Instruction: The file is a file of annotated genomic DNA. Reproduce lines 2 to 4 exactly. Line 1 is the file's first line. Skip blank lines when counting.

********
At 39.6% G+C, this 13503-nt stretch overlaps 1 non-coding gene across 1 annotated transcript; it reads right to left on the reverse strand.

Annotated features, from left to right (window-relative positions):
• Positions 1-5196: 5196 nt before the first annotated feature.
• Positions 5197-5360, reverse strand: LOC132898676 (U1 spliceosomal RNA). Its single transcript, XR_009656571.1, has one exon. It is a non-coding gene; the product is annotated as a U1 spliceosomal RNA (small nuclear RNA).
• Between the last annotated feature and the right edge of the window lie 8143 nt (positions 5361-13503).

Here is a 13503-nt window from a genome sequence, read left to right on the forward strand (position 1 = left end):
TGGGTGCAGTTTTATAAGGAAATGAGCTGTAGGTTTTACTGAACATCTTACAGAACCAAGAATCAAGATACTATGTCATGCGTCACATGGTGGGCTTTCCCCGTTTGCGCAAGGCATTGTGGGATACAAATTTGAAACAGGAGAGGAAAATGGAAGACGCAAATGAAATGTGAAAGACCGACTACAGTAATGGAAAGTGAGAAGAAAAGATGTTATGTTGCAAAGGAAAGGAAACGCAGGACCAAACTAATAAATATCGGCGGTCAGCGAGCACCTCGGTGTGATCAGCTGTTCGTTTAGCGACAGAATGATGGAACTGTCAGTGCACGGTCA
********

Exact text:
Annotated features, from left to right (window-relative positions):
• Positions 1-5196: 5196 nt before the first annotated feature.
• Positions 5197-5360, reverse strand: LOC132898676 (U1 spliceosomal RNA). Its single transcript, XR_009656571.1, has one exon. It is a non-coding gene; the product is annotated as a U1 spliceosomal RNA (small nuclear RNA).